Your time is valuable. In order to successfully plan and execute work, we must intentionally use our time in a way that produces the most value. How do you determine what work you do is most valuable, and what is least valuable? Isn’t everything you do valuable at some level? Yes – but that value varies significantly. If you were asked to put an hourly value to the work you do in any given week, what do you think you would learn? 

How to determine what work is valuable to you   

Determining the least valuable work you do begins with shifting your mindset around how you approach your work. For example, look back at the last 3 weeks of your calendar. Ask yourself, “If I were to have gone on vacation, what of that work would have been completed in my absence?” Any of the work that can be completed by someone else while you are away indicates that it is work someone else could or should be doing.  

Another way to shift your mindset in how you approach your work is to look at the upcoming week, write out and separate your work into hour-long chunks, and place your work into categories of $50, $500, or $5,000. In an average week, there are tasks that return $50/hr (e.g. administrative, calendar management, etc.), $500/hr (e.g. mentoring, team development, etc.) and $5,000/hr. Is it hard to believe that your time is worth $5,000/hr? You’re not alone. Think about this through the lens of the total return of a four-hour block of your time. Most of us have items on our to-do list that we could solve – if we could just find that elusive afternoon of uninterrupted time. In many cases, the ROI on solving such a problem is recurring. Spending 4 hours to fix a recurring issue that increases the productivity of your team could easily contribute $20,000 to the bottom line over the course of the next year or two. 

Being busy vs. prioritizing productivity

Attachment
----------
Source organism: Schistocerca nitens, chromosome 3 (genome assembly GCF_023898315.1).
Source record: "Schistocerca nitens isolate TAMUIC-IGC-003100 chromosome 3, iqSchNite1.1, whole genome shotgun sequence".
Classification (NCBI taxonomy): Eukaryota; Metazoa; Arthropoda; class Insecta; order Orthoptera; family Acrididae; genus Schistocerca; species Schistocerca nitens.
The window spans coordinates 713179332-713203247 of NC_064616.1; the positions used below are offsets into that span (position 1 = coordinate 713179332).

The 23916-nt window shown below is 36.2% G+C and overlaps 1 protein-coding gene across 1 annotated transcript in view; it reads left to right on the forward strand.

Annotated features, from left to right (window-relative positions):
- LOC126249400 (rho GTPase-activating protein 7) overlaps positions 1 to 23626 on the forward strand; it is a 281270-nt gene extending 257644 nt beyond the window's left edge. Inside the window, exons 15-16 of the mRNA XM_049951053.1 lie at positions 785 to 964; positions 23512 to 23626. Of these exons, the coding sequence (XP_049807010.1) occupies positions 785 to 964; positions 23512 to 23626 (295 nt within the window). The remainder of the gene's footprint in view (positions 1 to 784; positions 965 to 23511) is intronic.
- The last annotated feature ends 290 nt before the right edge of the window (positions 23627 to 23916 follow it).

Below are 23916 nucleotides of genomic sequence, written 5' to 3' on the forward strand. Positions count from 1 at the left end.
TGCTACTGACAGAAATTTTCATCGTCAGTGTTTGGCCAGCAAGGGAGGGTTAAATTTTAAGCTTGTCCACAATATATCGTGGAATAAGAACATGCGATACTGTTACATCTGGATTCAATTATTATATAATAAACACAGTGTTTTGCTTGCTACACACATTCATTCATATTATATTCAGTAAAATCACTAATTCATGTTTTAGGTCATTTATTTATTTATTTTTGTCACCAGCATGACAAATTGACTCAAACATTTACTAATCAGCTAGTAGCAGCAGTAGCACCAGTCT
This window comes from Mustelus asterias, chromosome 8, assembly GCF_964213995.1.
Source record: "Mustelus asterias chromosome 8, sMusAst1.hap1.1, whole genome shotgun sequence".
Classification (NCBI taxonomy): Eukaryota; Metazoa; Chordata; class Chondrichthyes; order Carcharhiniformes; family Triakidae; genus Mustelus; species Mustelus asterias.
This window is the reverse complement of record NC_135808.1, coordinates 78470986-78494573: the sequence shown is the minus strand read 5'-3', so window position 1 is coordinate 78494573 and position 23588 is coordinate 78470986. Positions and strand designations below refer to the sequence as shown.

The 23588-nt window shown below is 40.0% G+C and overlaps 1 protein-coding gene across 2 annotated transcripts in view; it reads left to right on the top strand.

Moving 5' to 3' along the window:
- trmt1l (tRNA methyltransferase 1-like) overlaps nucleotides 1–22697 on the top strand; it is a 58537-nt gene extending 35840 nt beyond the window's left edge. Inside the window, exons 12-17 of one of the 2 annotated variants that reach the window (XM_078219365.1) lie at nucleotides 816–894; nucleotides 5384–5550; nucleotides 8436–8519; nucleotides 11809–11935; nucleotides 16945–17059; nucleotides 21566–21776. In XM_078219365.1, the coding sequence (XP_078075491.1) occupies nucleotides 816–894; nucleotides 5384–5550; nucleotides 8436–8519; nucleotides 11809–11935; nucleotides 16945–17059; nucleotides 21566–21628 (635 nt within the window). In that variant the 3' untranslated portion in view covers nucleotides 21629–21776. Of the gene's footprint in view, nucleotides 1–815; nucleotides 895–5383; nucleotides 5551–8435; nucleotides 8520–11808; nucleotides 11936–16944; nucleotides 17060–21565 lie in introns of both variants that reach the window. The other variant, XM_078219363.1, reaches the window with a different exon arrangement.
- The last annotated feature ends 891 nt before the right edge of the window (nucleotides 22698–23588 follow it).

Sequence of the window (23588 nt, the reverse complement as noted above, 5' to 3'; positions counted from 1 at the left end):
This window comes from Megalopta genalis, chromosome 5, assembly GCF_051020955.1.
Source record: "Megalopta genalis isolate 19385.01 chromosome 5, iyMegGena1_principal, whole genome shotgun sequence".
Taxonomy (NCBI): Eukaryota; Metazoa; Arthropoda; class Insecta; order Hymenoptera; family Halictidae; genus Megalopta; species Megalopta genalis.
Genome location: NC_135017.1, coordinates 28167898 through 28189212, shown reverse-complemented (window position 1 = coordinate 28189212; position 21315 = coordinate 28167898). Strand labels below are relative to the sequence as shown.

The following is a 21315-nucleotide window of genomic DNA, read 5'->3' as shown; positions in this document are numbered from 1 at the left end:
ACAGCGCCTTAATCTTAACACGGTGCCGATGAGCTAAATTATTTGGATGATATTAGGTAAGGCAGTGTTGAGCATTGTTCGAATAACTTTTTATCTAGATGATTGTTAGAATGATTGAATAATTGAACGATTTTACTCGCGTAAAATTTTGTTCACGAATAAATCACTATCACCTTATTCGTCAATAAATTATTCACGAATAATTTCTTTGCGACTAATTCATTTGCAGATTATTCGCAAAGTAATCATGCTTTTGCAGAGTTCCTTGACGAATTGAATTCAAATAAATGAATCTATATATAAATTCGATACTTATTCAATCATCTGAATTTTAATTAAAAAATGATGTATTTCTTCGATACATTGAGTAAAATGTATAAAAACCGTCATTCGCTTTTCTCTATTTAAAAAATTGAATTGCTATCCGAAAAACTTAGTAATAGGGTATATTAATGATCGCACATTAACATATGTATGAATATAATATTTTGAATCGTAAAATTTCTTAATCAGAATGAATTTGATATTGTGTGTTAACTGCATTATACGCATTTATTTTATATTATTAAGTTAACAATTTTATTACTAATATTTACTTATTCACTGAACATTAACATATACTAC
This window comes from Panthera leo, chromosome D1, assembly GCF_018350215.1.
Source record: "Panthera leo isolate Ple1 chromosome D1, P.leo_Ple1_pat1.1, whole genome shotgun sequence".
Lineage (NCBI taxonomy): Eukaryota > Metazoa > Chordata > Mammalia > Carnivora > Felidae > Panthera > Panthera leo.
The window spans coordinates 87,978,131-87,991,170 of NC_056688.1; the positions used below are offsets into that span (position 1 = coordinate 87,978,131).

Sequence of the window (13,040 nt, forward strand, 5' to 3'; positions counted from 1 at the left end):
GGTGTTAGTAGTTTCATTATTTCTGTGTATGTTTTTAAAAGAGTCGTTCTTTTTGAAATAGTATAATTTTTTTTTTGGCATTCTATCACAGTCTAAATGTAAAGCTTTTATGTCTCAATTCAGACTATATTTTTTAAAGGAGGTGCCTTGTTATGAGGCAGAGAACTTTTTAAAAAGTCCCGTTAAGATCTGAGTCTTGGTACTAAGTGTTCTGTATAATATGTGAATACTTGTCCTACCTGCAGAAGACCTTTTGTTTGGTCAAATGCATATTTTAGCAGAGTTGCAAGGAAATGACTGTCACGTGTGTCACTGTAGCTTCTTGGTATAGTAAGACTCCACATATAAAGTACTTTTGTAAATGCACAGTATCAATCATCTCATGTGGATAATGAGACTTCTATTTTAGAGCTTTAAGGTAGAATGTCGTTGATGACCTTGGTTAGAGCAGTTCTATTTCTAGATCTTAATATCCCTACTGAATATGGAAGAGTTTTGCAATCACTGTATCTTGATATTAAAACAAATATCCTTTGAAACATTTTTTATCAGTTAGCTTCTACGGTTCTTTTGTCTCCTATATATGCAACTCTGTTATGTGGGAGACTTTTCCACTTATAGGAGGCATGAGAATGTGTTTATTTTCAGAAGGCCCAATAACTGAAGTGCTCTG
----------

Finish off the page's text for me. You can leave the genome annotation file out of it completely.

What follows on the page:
Often leaders fall into the trap of believing their value comes from being able to get as much work done as possible. Where leaders struggle in optimizing their work – particularly those of us with deep empathy for and a strong desire to serve others – is letting others step in. Mental blocks create plateaus in our work and prevent us from letting go. Common mental blocks include:  

  • Failing to value our own time in the same way that others value our time. 
  • Lack of delegation and control: Allowing our interest in certain tasks to continually draw us into tasks that could and should be done by others. 
  • Ego: Believing no one else can do the work as well as I can. (You might be right – but will anyone notice?) 
  • Servant leadership – to a fault: Not wanting to ask someone to do work I wouldn’t do myself; proving to yourself that you can do the “dirty work.” 
  • Career-limiting thoughts: If I work myself out of the work I do now, what will they need me for? 

Where do these negative thoughts come from? As leaders, we relentlessly pursue perfection in our work. A good start in overcoming these thoughts that create mental roadblocks is letting go. Being able to let go of what rationalizes plateau-inducing behavior in your work can make your work more valuable to you and others. Easier said than done, and it takes practice. 

Be conscious with your time 

Be conscious and intentional of how you value and approach your work. When was the last time you stepped back and looked at how you approach situations as a leader? Raise your level of consciousness about yourself – in order to make better decisions, have greater perspective, and to improve your ability to problem-solve. Attend the Explore Conscious Leadership workshop to become the next-best version of yourself, at work and at home. 

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